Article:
Review by Library Journal Review
Chicano educator and writer Herrera, the author of fiction and several books of poetry (e.g., Night Train to Tuxtla, LJ 8/94), chronicles a ten-and-a-half-hour love affair, from a Thursday evening to early the next morning. Indeed, the titles of all the poems carry hour and minute notations. The actual sequence of events is less precise, however, as the poet often obscures temporal dimensions with the surreal, hermetic juxtaposition of images ("Giotto drags a stiletto,/ an embroidered cape, & cannot be seen/ through the fire engines."). This swirling nocturne, which transcends the quotidian and experiential to a dimension that often eludes the reader's grasp, is not an essential acquisition.Lawrence Olszewski, OCLC Lib., Dublin, Ohio (c) Copyright 2010. Library Journals LLC, a wholly owned subsidiary of Media Source, Inc. No redistribution permitted.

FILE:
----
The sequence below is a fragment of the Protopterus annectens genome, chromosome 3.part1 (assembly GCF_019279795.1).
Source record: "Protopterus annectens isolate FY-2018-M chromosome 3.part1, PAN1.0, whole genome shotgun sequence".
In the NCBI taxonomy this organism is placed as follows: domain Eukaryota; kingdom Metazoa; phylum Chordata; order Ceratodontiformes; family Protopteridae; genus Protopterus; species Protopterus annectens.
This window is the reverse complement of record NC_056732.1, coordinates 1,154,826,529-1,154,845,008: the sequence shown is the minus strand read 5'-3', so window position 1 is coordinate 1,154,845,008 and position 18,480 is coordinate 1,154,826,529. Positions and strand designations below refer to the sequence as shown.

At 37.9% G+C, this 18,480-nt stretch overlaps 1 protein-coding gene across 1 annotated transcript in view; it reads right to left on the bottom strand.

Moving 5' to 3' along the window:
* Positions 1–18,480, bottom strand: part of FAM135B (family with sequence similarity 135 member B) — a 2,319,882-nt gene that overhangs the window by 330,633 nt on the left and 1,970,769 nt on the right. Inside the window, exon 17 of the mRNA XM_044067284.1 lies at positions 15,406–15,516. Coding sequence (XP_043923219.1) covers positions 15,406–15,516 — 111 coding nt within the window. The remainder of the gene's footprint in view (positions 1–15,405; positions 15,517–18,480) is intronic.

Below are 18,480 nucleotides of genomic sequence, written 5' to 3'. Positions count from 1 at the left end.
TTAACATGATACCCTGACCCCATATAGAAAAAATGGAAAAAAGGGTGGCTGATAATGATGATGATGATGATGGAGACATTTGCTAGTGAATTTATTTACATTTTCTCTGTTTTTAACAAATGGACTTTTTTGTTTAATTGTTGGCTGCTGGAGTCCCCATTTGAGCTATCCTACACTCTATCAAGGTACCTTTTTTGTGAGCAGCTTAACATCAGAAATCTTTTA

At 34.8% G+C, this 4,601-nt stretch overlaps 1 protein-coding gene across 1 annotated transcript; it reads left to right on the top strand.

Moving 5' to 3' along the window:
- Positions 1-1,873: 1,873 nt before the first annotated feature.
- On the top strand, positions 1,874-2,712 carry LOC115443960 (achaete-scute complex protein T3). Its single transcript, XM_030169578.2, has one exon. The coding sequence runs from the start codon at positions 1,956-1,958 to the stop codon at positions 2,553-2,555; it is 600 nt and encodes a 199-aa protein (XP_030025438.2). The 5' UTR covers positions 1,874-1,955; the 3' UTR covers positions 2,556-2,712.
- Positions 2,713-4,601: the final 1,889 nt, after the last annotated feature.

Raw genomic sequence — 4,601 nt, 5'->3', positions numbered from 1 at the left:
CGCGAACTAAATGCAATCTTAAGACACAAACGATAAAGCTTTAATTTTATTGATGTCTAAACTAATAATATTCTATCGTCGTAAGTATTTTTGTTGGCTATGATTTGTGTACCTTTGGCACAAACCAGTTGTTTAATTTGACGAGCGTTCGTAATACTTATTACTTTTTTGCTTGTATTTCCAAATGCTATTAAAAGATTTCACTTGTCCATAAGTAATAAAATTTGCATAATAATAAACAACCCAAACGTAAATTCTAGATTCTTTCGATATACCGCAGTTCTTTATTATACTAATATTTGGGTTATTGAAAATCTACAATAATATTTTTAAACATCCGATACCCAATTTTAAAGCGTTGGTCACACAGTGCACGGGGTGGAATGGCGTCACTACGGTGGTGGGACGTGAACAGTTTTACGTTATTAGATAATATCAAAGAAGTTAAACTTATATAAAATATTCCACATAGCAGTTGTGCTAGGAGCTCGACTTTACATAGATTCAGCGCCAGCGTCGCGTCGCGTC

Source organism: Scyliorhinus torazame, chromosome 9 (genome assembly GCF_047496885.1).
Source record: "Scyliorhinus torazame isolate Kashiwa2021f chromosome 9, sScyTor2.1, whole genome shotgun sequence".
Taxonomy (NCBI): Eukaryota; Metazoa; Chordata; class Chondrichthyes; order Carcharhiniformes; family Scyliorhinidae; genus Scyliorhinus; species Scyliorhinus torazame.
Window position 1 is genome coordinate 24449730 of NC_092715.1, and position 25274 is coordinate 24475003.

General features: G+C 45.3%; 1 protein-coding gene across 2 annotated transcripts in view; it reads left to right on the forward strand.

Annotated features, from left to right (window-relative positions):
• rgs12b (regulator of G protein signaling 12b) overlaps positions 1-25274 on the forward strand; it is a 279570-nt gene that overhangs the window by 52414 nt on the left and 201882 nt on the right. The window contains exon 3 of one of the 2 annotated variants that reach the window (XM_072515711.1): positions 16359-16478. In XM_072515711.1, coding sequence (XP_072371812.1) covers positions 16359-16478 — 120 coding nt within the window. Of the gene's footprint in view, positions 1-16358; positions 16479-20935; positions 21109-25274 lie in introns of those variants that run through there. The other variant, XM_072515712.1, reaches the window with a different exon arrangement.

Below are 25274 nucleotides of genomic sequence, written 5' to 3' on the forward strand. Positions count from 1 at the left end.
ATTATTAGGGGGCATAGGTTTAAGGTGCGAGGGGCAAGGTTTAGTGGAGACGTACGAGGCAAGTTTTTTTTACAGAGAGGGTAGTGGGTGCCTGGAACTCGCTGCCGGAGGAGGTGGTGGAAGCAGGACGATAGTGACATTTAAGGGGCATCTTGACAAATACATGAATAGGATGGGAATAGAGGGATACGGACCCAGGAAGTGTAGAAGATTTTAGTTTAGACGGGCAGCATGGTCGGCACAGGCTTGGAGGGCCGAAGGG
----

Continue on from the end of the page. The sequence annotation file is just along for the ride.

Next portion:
(c) Copyright 2010. Library Journals LLC, a wholly owned subsidiary of Media Source, Inc. No redistribution permitted.